The Plurality of Harbors at Caesarea: The Southern Anchorage in Late Antiquity

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The engineering marvel of Sebastos, or Portus Augusti as it was called in Late Antiquity (284–638 CE), dominated Caesarea’s harbor center along modern Israel’s central coast but it was only one part of a larger maritime complex. The Southern Anchorage provides a case study as one portion of the Caesarea complex, as well as a node within the regional network of anchorages and small harbors. Ceramics recovered from here show a high percentage of locally, and provincially, produced storage jars engaged in maritime trade. The ceramic evidence points towards an intensified regional trade or cabotage rather than favouring long distance trade from large port to port. Working out of these small harbors, opportunities arose for greater flexibility in specialization of commodities and materials passing through the network of subsidiary ports, contributing to a more diversified market economy. This analysis provides another example in the growing focus on how these simple and semi-modified anchorages in the Eastern Mediterranean were often the predominant economic networks connecting hinterland and coastal trade.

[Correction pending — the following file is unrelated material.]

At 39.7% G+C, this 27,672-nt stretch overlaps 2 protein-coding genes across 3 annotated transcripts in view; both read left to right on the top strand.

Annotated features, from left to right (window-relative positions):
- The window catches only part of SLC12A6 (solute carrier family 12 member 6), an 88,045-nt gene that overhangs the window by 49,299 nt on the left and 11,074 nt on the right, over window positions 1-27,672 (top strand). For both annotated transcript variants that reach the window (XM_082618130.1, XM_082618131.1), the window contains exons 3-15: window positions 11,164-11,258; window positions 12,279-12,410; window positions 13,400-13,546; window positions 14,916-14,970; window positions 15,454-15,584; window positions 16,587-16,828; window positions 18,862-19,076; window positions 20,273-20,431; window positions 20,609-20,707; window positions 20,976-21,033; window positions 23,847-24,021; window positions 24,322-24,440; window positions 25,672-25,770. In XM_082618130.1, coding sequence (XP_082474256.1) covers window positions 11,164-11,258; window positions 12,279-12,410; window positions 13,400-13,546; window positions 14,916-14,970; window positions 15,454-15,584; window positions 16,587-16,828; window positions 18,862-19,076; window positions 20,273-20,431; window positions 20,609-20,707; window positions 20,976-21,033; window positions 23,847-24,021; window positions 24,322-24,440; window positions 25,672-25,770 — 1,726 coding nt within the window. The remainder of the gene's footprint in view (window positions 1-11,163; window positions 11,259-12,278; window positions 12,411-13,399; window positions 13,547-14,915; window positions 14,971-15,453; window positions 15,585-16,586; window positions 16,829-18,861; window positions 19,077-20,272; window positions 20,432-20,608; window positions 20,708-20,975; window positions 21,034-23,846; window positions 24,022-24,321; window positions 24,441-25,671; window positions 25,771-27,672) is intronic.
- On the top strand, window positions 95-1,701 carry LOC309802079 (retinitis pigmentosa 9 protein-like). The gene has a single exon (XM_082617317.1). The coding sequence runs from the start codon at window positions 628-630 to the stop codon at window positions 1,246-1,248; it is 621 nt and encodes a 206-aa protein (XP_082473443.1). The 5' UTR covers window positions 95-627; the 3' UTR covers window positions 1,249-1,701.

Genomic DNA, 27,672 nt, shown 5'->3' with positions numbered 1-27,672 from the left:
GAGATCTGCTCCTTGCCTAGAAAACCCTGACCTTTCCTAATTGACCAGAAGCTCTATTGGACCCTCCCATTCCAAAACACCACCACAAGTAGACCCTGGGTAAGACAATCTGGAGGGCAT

Original languageEnglish
Pages (from-to)125-146
Number of pages22
JournalJournal of Maritime Archaeology
Issue number2
StatePublished - 1 Aug 2017

Bibliographical note

Publisher Copyright:
© 2017, Springer Science+Business Media, LLC.


  • Late Roman/Byzantine Amphora
  • Maritime economy
  • Port
  • Trade

ASJC Scopus subject areas

  • Archaeology


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